One main cause for the tighter regulations has been the continual problem of asymmetrical information or the lack of proper data to make sound and accurate decisions by individuals or firms. Consumers are forever under the prey of moral hazards, which for example could be the improper or risky-ness of fund usage without the fund suppliers’ consent. The above would cause or lead to further economic problems later. For instance during the 1990’s with the liberalization of the financial sector of many Asian nations, Thailand, South Korea, Malaysia, their banks began to lend out tremendous amounts of money for real estate development or other ventures. Without proper expertise and lack of sufficient data about their borrowers’ pasts, many loans turned out badly. Many banks or financial companies suffered great losses as a result. THIS INCREASED THE UNCERTAINTY IN THE FINANCIAL MARKETS, WHICH LED TO SUBSTANTIAL DECLINES IN THEIR SECURITIES MARKETS.(1) With asymmetrical information, and the blurred line between a financially sound bank and a debt-reddened one, consumers assumed the worst and started a mass withdrawal. A bank run ensued. Many banks folded and the governments started to have to bail out them out, and with governments lacking enough funds, devaluations might have been considered by them. This added to currency speculations by financial moguls, eventually led to the ruins of many economies.
It is therefore necessary for governments to provide the legislation and facilities for proper financial regulations. IN JUNE 1988, THE BASEL ACCORD TO STANDARDIZE BANK CAPITAL REQUIREMENTS INTERNATIONALLY WAS INITIATED WITH THE INCREASED GLOBAL INTEGRATION. IT WAS FURTHER UPDATED IN 1999 TO INCLUDE A MINIMUM CAPITAL REQUIREMENT AND MORE RISK CATEGORIES TO ASSISTS THE CLIENTS IN DECISION MAKING.(2)
For instance, banks should be required by law to disclose their activities. Bank balance sheets checked regularly and prevented from undertaking risky ventures in real estate or junk bonds. A minimum reserve requirement or ration must set up to ensure consumer protection and pacify their fears of banking systems. Setting up a version of the U.S Federal Deposit Insurance Corporation would go a long way in maintaining stability.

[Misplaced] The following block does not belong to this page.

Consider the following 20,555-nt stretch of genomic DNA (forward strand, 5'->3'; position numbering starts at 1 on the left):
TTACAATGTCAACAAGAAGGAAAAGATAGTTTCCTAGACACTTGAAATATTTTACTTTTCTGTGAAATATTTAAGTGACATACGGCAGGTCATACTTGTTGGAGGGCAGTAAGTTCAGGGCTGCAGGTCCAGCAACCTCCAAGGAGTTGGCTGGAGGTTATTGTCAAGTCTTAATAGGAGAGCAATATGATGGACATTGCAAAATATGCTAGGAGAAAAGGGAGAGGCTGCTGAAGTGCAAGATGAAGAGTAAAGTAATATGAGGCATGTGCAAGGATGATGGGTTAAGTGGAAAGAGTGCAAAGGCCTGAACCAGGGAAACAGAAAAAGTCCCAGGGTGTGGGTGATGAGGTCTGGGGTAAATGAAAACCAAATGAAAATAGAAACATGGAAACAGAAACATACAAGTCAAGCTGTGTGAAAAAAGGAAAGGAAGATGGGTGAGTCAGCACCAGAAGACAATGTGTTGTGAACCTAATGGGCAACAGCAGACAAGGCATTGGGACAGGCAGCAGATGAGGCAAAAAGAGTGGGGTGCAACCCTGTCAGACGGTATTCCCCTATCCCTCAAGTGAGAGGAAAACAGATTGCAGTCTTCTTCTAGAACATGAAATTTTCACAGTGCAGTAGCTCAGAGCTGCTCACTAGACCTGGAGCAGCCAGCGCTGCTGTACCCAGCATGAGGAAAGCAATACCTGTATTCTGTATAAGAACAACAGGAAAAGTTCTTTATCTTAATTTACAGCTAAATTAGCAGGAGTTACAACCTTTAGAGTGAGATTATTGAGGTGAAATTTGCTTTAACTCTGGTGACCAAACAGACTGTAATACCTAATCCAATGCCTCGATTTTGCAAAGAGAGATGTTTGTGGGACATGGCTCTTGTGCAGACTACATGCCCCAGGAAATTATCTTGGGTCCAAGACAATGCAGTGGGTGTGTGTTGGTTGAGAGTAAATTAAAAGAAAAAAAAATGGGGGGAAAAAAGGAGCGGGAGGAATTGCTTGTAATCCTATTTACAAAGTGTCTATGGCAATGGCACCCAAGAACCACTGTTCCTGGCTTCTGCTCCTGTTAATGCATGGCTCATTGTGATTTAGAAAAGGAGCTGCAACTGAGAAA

Some would argue against regulations, as many believe it hinders competition. By setting up a fail-safe clause or bail-out plans, some banks might be tempted to take risks greater than needed. Since they know, the government will help them out. Regulations would also lead to inefficiency and complacency. Banks’ would lack the desire for growth or profit making if their activities will be continuously be checked on. This would also limit the choices of financial institutions for consumers, having to give their business to certain few certified institutions. This also brings about the question of who regulates them. The government or a independent body, who would have final say in decisions. If it was the government, they might also be prone to moral hazards for their political survival. If it is a independent one, will the government still bear responsibility to the voters, even though they have no control over the matter. INTERNATIONAL REGULATION PRACTICES AMONG NATIONS VARY AMONG NATIONS, MAKING IT IMPOSSIBLE TO HAVE A STANDARD SYSTEM. ALSO WHO KEEPS TRACK OF INTERNATIONAL SUBSIDIARIES, AGENTS AND FIRMS WITHIN THE OTHER NATIONS? THE HOST NATIONS OR THE HOME NATIONS WILL BEAR THE RESPONSIBILITY. IN THE END, A BALANCE BETWEEN BOTH WOULD PROBABLY BE THE MOST IDEAL SITUATION. ALLOWING THE KEY IMPORTANT POINTS OF REGULATION AND DEREGULATION TO ENSURE AN EFFECTIVE AND STABLE SYSTEM.(3)